As many indigenous languages struggle for survival, the resurgence of New Zealand’s Māori language is a story of hope and the power of perseverance – and universities are playing their part.
By Hēmi Kelly, Auckland University of Technology, New Zealand
It’s an exciting time for the Māori language in Aotearoa New Zealand. Once confined to certain spaces or groups of people, today the language can be seen, heard, and spoken across mainstream media and public domains, from Disney and Google to Parliament House. And what’s more, people are queuing up to learn it.
If you’re not familiar with the Māori language, let me give you a brief overview. Māori, commonly referred to as te reo Māori (the Māori language), is the indigenous tongue of our island nation and a member of the eastern Polynesian languages. Māori falls behind English as the second most commonly spoken language in New Zealand and, after 32 years of having official status, the national debate continues on whether or not the language should be compulsory, to some degree, in schools.
At present, we’re anticipating the results from the 2018 census to understand more about the population of Māori speakers. The 2013 census recorded that nearly 4% of the population could speak Māori, but to what degree, we don’t know. Te Kupenga, a more detailed survey conducted the same year, found that more than 20% of Māori could speak the language fluently. Irrespective of the statistics to come, the future is bright, given that a quarter of the first figure were children.
In seeing the statistics, we understand that the language is far from safe. However, if we take the numbers out of the equation, we see a rather different picture. The popularity of the Māori language has in fact grown substantially in recent years. It seems as though the efforts of the past four to five decades have reached a tipping point whereby New Zealand is now experiencing a social shift towards the language. This public swell of interest has created waiting lists at tertiary institutions across the board, including Auckland University of Technology (AUT).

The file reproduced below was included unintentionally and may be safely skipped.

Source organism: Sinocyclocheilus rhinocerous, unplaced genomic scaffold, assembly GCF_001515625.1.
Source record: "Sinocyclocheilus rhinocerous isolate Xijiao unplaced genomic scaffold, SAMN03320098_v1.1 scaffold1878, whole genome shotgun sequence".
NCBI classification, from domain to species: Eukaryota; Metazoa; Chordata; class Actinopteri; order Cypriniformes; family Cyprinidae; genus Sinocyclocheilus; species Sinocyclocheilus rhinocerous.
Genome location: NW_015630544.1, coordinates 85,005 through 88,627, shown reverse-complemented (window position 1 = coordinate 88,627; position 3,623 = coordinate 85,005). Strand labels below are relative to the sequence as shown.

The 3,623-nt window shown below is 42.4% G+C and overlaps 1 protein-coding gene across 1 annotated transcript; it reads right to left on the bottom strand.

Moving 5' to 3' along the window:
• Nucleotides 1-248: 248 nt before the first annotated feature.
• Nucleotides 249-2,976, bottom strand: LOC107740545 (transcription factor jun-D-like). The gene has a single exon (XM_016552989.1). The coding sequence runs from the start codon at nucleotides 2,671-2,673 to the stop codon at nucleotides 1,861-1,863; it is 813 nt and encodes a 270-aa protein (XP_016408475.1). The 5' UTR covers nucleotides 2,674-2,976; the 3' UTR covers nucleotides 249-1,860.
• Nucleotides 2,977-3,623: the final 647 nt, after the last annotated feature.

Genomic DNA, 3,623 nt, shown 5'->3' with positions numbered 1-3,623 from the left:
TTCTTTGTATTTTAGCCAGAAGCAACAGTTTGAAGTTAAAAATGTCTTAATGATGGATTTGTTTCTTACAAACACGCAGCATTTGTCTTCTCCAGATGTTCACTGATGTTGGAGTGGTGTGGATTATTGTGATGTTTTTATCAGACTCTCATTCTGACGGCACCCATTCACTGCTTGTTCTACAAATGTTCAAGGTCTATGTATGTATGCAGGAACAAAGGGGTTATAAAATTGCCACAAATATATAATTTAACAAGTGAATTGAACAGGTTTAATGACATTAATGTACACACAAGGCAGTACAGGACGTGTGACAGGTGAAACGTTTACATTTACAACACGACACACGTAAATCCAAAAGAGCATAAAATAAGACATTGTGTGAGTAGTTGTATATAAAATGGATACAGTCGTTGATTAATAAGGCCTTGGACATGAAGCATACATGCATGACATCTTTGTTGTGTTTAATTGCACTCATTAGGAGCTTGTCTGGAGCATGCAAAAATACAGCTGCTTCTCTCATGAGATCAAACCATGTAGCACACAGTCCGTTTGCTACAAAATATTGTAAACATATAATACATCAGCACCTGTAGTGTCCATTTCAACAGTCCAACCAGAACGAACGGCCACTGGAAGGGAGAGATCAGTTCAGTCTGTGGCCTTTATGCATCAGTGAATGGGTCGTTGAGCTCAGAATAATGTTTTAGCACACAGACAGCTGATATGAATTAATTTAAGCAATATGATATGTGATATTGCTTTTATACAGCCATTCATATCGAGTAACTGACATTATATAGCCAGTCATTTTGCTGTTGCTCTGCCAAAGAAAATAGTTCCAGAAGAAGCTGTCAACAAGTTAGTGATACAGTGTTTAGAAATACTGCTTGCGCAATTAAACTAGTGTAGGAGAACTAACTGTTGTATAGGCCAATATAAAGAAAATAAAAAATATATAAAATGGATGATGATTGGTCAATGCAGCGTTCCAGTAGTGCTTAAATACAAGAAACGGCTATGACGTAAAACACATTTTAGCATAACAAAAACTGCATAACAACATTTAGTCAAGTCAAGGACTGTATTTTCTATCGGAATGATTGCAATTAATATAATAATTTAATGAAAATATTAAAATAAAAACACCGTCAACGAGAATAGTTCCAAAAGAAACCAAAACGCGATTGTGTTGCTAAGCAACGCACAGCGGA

Listen, learn, love
This will be my sixth year lecturing in Māori at AUT. We don’t offer a major in the language, but any of the seven Māori language courses we do offer can be taken as electives to form a minor or simply as a programme of interest. The courses start at a very basic introductory level and progress into full immersive learning.
In the time I have been at AUT, I have seen enrolments across all seven courses go from 594 students in 2014 to 1,595 in 2018. In that same space of time, the Māori language teaching team has more than doubled in an attempt to cater to demand.
This popularity boom is also reflected in our students who come from diverse ethnic and professional backgrounds, and range in age and understanding. But all share a desire to deepen their connection with the language.
Alongside formal teaching and learning, a number of initiatives are taking place at AUT to revitalise the language in the community. AUT is home to Te Ipukarea, the National Māori Language Institute. Te Ipukarea is at the forefront of showcasing how the use of technology and digital platforms that are accessible, interactive and fun for all can support the revitalisation of the Māori language.